-s              single user mode
        -m verbose      Solaris should detail the boot process

I've simply run the parameters together to result with "-smverbose". (In Solaris versions prior to Solaris 10, the command would have been '/usr/sbin/reboot -- -sv'.) Once the host starts to reboot, a new GRUB entry of "Solaris_reboot_transient" is available and highlighted, which is effectively a temporary entry related to the options to our 'reboot' command and the entry we need to boot from (if this was a sparc host, rather than a GRUB menu you would see the normal OpenBoot process and wouldn't need to do anything here):
         GNU GRUB  version 0.97  (639K lower / 1571776K upper memory)

        Solaris 10 10/09 s10x_u8wos_08a X86
        Solaris failsafe
        Solaris_reboot_transient                <====================


           Use the <up> and <down> keys to select which entry is highlighted.
           Press enter to boot the select OS, 'e' to edit the
           commands before booting, or 'c' for a command-line.


        The highlighted entry will be booted automatically in 10 seconds.

Once the screen has refreshed, we should start to see the Solaris boot process (sparc and x86):
        SunOS Release 5.10 Version Generic_141445-09 64-bit.
        Copyright 1983-2009 Sun Microsystems, Inc.  All rights reserved.
        Use is subject to license terms.
        NOTICE: MPO disabled because memory is interleaved

        Booting to milestone "mileston/single-user:default".
        [ network/pfil:default starting (packet filter) ]
        [ network/loopback:default starting (loopback network interface) ]
        <snip...>
        [ mileston/single-user:default starting (single-user milestone ]
        Requesting System Maintenance Mode
        SINGLE USER MODE

        Root password for system maintenance (control-d to bypass): _

Log in at the prompt above. Once logged in, Ive simply reset PS1 for clarity of this writeup:
        single-user privilege assigned to /dev/console.
        Entering System Maintenance Mode

        Jan 12 15:42:50 su: 'su root' succeeded for root on /dev/console
        Sun Microsystems Inc.   SunOS 5.10      Generic January 2005
        # PS1=`/usr/bin/hostname`'-cons [$?] '
        sunspot-cons [0]

At this point, we get to repartition "c1t1d0". It must be stressed, before we do any repartitioning, either we must evacuate the adjacent partition of data (if it contains an FS), the adjacent partition was in use but can be reclaimed, or subsequent contiguous space must exist to our partition that we're concerned with (c1t1d0s0). If this is not the case, you will likely risk data loss if you proceed any further.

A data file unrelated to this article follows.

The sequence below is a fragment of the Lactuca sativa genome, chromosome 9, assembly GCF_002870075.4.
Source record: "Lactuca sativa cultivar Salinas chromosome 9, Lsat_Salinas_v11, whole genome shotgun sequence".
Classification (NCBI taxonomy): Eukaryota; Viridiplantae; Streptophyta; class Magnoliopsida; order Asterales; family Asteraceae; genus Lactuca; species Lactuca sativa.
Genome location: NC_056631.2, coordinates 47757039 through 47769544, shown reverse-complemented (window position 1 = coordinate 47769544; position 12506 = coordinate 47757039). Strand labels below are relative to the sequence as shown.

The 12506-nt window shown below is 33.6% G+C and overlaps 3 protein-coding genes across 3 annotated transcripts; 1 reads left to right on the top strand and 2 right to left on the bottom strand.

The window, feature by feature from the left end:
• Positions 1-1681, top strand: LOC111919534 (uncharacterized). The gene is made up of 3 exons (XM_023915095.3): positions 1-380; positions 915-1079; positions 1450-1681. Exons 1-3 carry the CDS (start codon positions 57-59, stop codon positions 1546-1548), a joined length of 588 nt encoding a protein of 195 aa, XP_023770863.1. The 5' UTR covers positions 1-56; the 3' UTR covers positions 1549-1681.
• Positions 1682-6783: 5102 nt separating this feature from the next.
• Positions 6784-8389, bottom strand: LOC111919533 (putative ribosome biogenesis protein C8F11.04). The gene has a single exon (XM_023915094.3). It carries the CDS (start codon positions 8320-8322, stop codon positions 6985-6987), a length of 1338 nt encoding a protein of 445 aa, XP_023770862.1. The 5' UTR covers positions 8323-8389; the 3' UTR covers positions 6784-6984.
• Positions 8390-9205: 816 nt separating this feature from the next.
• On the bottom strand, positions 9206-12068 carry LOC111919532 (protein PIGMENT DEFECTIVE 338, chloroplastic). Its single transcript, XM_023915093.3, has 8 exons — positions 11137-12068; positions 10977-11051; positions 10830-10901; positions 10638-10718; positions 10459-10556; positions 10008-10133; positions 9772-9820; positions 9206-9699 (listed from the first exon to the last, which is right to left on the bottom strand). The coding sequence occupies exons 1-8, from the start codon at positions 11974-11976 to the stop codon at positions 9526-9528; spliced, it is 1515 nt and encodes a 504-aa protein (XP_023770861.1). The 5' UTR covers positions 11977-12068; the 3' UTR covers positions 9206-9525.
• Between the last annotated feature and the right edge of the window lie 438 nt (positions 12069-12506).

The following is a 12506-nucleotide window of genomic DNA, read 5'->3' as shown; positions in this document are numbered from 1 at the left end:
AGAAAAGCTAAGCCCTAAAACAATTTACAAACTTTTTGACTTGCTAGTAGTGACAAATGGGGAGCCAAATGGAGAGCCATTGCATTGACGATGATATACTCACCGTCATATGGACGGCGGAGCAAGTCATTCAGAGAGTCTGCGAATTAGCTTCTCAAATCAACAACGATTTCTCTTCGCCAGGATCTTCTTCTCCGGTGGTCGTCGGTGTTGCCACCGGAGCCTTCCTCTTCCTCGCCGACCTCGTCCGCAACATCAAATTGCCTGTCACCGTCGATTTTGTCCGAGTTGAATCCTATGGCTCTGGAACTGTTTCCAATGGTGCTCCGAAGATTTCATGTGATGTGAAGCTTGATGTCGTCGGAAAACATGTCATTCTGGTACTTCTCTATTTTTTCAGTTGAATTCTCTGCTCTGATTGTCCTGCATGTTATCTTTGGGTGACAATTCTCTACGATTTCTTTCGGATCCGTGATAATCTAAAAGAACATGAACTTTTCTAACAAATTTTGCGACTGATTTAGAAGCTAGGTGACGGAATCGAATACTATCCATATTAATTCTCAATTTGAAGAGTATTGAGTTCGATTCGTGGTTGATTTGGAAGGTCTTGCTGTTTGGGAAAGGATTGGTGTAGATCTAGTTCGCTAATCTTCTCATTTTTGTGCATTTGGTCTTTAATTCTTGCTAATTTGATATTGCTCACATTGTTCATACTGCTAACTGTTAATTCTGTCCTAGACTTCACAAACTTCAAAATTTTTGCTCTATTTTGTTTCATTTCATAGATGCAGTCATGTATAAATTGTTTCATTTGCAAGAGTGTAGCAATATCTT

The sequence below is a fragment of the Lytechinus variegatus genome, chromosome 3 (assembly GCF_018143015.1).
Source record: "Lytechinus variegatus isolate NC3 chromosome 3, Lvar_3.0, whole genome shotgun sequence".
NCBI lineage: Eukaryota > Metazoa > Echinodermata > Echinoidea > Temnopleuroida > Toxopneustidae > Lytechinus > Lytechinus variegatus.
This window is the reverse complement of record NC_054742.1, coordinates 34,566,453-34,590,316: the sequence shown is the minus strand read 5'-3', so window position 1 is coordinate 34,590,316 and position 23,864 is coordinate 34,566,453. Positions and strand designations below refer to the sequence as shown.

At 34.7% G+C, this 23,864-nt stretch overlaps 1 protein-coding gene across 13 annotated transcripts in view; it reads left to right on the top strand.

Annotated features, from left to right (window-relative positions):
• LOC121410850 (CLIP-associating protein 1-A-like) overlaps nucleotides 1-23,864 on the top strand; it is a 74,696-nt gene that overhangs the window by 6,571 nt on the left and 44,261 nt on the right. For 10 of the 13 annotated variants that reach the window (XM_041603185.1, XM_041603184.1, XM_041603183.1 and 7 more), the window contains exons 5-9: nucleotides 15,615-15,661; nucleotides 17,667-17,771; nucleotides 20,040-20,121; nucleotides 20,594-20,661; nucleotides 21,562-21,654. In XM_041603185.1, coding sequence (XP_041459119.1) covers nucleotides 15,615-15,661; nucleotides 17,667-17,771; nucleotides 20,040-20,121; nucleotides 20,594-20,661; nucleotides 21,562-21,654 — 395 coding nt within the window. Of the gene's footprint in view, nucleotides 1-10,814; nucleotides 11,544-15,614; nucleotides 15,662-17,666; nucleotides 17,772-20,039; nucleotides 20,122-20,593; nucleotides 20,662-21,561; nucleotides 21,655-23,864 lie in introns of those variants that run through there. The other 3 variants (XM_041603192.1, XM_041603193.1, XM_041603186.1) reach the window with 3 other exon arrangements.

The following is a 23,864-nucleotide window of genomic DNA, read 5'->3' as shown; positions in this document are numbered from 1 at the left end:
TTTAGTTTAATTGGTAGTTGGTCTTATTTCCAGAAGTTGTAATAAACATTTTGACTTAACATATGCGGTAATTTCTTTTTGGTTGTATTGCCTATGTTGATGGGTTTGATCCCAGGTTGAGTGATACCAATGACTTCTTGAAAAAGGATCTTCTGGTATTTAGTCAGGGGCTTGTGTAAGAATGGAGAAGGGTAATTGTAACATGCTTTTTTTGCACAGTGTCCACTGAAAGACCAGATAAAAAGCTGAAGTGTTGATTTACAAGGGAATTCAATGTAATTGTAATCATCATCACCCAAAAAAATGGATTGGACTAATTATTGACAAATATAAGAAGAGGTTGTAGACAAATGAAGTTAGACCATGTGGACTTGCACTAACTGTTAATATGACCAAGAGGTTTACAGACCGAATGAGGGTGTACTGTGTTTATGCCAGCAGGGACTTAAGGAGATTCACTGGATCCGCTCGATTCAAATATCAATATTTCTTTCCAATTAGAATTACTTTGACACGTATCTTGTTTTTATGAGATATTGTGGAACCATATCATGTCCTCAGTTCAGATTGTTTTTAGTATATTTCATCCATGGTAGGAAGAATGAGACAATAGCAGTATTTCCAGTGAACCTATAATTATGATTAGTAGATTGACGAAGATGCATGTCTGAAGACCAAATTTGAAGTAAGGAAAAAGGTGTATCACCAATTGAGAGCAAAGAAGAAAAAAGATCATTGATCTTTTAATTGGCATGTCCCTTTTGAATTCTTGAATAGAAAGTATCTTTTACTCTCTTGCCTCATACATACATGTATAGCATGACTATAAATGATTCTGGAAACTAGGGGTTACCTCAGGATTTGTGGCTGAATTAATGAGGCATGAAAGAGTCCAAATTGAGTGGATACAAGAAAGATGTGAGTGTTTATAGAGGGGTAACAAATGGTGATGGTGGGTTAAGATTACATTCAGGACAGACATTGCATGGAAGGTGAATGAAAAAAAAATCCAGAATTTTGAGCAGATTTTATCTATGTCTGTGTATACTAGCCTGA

Moving along, I've called 'format c1t1d0' to operate on that disk, moved into the "partition" submenu, and verified the existing partition table via "print":
        sunspot-cons [0] /usr/sbin/format c1t1d0
        selecting c1t1d0
        [disk formatted]


        FORMAT MENU:
        <snip...>
        format> partition


        PARTITION MENU:
                0      - change `0' partition
        <snip...>
        partition> print
        Current partition table (original):
        Total disk cylinders available: 2044 + 2 (reserved cylinders)

        Part      Tag    Flag     Cylinders        Size            Blocks
          0 unassigned    wm       1 -  256      512.00MB    (256/0/0)  1048576
          1 unassigned    wm     257 -  512      512.00MB    (256/0/0)  1048576
          2     backup    wu       0 - 2043        3.99GB    (2044/0/0) 8372224
          3 unassigned    wm     513 -  768      512.00MB    (256/0/0)  1048576
          4 unassigned    wm       0               0         (0/0/0)          0
          5 unassigned    wm       0               0         (0/0/0)          0
          6 unassigned    wm       0               0         (0/0/0)          0
          7 unassigned    wm       0               0         (0/0/0)          0
          8       boot    wu       0 -    0        2.00MB    (1/0/0)       4096
          9 unassigned    wm       0               0         (0/0/0)          0

Our first order of business is to zero out slice 1 (c1t1d0s1, the swap partition). After that, I've selected slice 0, retaining the starting cylinder (1), but changing the partition size to end on cylinder 512 (512e), just as slice 1 origially did. (In this context, I'm using slice and partition interchangeably since Solaris normally refers to slices but 'format' likes calling them partitions.) Finally, I've reconfigured our swap space to slice 4 at the same size as "c1t1d0s1", setting the starting cylinder to be "769" (the next available) and the size to be "512m":
        partition> 1
        Part      Tag    Flag     Cylinders        Size            Blocks
          1 unassigned    wm     257 -  512      512.00MB    (256/0/0)  1048576

        Enter partition id tag[unassigned]:
        Enter partition permission flags[wm]:
        Enter new starting cyl[257]: 0
        Enter partition size[1048576b, 256c, 255e, 512.00mb, 0.50gb]: 0
        partition> 0
        Part      Tag    Flag     Cylinders        Size            Blocks
          0 unassigned    wm       1 -  256      512.00MB    (256/0/0)  1048576

        Enter partition id tag[unassigned]:
        Enter partition permission flags[wm]:
        Enter new starting cyl[1]:
        Enter partition size[1048576b, 256c, 256e, 512.00mb, 0.50gb]: 512e
        partition> 4
        Part      Tag    Flag     Cylinders        Size            Blocks
          4 unassigned    wm       0               0         (0/0/0)          0

        Enter partition id tag[unassigned]:
        Enter partition permission flags[wm]:
        Enter new starting cyl[0]: 769
        Enter partition size[0b, 0c, 769e, 0.00mb, 0.00gb]: 512m
        partition>